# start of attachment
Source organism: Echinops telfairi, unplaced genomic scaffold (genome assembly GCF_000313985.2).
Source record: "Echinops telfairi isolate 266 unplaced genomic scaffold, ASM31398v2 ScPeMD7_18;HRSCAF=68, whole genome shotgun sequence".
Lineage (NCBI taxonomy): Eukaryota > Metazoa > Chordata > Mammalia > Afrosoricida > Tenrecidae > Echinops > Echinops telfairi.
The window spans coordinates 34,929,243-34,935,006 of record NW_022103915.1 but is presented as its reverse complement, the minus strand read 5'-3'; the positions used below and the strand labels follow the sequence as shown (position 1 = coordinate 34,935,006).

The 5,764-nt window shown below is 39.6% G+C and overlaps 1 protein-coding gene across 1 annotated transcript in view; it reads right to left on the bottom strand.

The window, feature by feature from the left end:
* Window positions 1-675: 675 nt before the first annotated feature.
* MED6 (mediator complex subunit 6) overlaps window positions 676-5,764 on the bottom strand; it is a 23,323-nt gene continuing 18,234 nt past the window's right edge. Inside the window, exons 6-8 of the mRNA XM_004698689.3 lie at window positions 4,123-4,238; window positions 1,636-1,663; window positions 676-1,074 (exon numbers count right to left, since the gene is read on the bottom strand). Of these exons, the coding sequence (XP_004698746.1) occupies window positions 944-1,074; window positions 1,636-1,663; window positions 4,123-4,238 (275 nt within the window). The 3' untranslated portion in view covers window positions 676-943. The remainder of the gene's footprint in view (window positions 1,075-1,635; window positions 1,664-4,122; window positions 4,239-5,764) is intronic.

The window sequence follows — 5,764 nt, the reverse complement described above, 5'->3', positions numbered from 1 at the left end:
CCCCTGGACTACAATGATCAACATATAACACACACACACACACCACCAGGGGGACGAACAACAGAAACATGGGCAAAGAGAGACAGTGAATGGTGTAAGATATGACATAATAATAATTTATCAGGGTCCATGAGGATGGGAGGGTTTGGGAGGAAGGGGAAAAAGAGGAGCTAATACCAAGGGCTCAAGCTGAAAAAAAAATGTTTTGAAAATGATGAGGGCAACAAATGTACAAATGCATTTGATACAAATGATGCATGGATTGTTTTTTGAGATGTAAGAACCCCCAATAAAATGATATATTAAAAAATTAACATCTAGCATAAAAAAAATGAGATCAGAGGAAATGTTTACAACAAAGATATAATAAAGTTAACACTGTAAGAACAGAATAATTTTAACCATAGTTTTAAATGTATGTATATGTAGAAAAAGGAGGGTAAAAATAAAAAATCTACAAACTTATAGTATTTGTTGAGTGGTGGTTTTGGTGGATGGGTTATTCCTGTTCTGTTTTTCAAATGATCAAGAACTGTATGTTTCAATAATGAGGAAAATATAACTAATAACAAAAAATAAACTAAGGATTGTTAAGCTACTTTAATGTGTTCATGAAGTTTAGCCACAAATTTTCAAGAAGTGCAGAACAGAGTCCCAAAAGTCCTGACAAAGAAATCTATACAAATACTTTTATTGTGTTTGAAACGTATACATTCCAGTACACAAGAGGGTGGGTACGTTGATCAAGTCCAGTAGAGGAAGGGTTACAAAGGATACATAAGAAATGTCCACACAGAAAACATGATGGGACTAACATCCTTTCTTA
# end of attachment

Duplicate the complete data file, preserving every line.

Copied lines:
Source organism: Echinops telfairi, unplaced genomic scaffold (genome assembly GCF_000313985.2).
Source record: "Echinops telfairi isolate 266 unplaced genomic scaffold, ASM31398v2 ScPeMD7_18;HRSCAF=68, whole genome shotgun sequence".
Lineage (NCBI taxonomy): Eukaryota > Metazoa > Chordata > Mammalia > Afrosoricida > Tenrecidae > Echinops > Echinops telfairi.
The window spans coordinates 34,929,243-34,935,006 of record NW_022103915.1 but is presented as its reverse complement, the minus strand read 5'-3'; the positions used below and the strand labels follow the sequence as shown (position 1 = coordinate 34,935,006).

The 5,764-nt window shown below is 39.6% G+C and overlaps 1 protein-coding gene across 1 annotated transcript in view; it reads right to left on the bottom strand.

The window, feature by feature from the left end:
* Window positions 1-675: 675 nt before the first annotated feature.
* MED6 (mediator complex subunit 6) overlaps window positions 676-5,764 on the bottom strand; it is a 23,323-nt gene continuing 18,234 nt past the window's right edge. Inside the window, exons 6-8 of the mRNA XM_004698689.3 lie at window positions 4,123-4,238; window positions 1,636-1,663; window positions 676-1,074 (exon numbers count right to left, since the gene is read on the bottom strand). Of these exons, the coding sequence (XP_004698746.1) occupies window positions 944-1,074; window positions 1,636-1,663; window positions 4,123-4,238 (275 nt within the window). The 3' untranslated portion in view covers window positions 676-943. The remainder of the gene's footprint in view (window positions 1,075-1,635; window positions 1,664-4,122; window positions 4,239-5,764) is intronic.

The window sequence follows — 5,764 nt, the reverse complement described above, 5'->3', positions numbered from 1 at the left end:
CCCCTGGACTACAATGATCAACATATAACACACACACACACACCACCAGGGGGACGAACAACAGAAACATGGGCAAAGAGAGACAGTGAATGGTGTAAGATATGACATAATAATAATTTATCAGGGTCCATGAGGATGGGAGGGTTTGGGAGGAAGGGGAAAAAGAGGAGCTAATACCAAGGGCTCAAGCTGAAAAAAAAATGTTTTGAAAATGATGAGGGCAACAAATGTACAAATGCATTTGATACAAATGATGCATGGATTGTTTTTTGAGATGTAAGAACCCCCAATAAAATGATATATTAAAAAATTAACATCTAGCATAAAAAAAATGAGATCAGAGGAAATGTTTACAACAAAGATATAATAAAGTTAACACTGTAAGAACAGAATAATTTTAACCATAGTTTTAAATGTATGTATATGTAGAAAAAGGAGGGTAAAAATAAAAAATCTACAAACTTATAGTATTTGTTGAGTGGTGGTTTTGGTGGATGGGTTATTCCTGTTCTGTTTTTCAAATGATCAAGAACTGTATGTTTCAATAATGAGGAAAATATAACTAATAACAAAAAATAAACTAAGGATTGTTAAGCTACTTTAATGTGTTCATGAAGTTTAGCCACAAATTTTCAAGAAGTGCAGAACAGAGTCCCAAAAGTCCTGACAAAGAAATCTATACAAATACTTTTATTGTGTTTGAAACGTATACATTCCAGTACACAAGAGGGTGGGTACGTTGATCAAGTCCAGTAGAGGAAGGGTTACAAAGGATACATAAGAAATGTCCACACAGAAAACATGATGGGACTAACATCCTTTCTTA